“My Kidneys, too?”

My kidneys, too?

You’ve got to be kidding! I’ve heard of everything, or at least I thought I had; but now I hear that lupus can affect my kidneys?

Yes, about 40% of lupus patients develop problems with their kidneys. Because lupus is an inflammatory disease, this inflammation can affect the blood vessels in the kidney called nephrons. This is called nephritis, or lupus nephritis.

As a result of this inflammation, the nephrons can’t adequately remove wastes and toxins from your bloodstream and abnormal levels of fluid aren’t filtered out through the kidneys resulting in edema.

If edema was the only side effect, lupus nephritis condition could be more easily managed. Unfortunately, the waste and toxins eventually build up in the bloodstream, causing elevated blood pressure increased and sometimes frothy urination, a sudden and unexplained increased edema in the extremities and also the eyelids. In very late stages, mental status changes are obvious and coma can result.

The increase in waste and toxins can be so great and alter the electrolyte balance in the body,  requiring artificial removal of the wastes and toxins is needed by dialysis.

With proper medical treatment, observation, and diagnostic tests though, however,  this can often be avoided. In addition, well discuss medications that are used to treat lupus nephritis in another post.

This is just one way in which lupus can affect the kidneys; another time, we’ll talk about other ways in which lupus can cause damage to our kidneys.

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8 thoughts on ““My Kidneys, too?”

  1. My wife had Lupus but then it just kind of went silent. She had Progressive Supra Nuclear Palsy and after 5 or so years finally passed in May of 2010. Just my son and I here now and temporarily my grandson.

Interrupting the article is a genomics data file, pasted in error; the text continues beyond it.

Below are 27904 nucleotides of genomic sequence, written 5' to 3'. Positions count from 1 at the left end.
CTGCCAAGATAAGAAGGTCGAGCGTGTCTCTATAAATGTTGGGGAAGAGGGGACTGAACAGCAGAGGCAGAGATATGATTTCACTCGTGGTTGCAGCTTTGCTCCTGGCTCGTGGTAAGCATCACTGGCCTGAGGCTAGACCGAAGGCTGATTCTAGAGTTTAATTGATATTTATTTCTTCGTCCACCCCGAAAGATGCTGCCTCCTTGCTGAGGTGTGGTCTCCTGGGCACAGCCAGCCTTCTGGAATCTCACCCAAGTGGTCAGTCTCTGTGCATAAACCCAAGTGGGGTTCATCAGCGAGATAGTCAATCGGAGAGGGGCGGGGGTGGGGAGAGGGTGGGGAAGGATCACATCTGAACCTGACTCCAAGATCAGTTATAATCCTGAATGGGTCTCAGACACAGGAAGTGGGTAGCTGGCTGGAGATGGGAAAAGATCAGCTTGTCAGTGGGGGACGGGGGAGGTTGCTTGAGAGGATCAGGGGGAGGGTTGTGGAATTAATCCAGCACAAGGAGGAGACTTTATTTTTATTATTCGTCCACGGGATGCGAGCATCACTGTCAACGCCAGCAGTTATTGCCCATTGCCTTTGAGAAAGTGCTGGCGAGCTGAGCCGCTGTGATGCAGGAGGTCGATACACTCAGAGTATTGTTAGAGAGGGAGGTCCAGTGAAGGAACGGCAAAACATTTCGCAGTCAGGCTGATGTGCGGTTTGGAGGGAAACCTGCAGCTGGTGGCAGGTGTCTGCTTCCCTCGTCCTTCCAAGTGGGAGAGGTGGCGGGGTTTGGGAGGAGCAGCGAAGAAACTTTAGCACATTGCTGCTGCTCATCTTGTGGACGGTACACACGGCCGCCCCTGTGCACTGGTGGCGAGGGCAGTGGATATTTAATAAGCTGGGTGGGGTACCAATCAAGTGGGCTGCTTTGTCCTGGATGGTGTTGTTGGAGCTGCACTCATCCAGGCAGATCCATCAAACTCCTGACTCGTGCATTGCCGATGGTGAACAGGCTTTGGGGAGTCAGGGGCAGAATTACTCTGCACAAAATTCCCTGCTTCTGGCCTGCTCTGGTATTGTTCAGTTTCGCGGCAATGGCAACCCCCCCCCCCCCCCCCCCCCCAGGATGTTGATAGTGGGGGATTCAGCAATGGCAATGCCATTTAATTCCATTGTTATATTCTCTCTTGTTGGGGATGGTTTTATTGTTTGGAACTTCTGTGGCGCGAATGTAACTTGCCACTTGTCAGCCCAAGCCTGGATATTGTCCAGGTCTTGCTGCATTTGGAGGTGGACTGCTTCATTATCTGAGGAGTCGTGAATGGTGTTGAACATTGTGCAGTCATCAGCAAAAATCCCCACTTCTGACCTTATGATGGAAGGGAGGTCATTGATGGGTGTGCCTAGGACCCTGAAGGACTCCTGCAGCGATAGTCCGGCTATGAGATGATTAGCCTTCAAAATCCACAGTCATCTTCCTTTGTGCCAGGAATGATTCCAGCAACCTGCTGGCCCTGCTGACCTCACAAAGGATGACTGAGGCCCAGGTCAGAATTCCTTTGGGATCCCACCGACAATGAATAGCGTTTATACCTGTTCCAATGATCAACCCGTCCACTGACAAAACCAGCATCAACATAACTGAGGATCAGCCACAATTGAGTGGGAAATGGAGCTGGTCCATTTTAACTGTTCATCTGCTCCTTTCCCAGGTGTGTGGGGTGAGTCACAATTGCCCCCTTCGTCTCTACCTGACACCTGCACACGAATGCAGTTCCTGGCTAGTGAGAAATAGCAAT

Bob A.

    • Bob, I’m so sorry to hear about your wife’w battle with lupus and SNP. That’s a tough road to hoe and a hard road for you, too. God Bless her soul and yours, too. As Forrest Gump said, “sometimes there aren’t enough rocks!”

        • This is more reason to find a cure for chronic illnesses. They are not only physically devastating, but financially, emotionally, and in family dynamics-wise; just devastating and my ‘hat is off to you’ and yours.

  2. Annie,

    Good morning and peace and blessings to you.

    I look forward to your posts, especially in this instance. So many ailments are connected to our kidneys. Aaah, it just seems that it is one thing after another. In any event, watch your cretanine levels, very important.

    • Thank you for reminding me; I probably should have included the creatinine levels in my post; but not having kidney issues, I wanted a post that was general in nature; about a VERY important topic. Next time!! Thanks, D.

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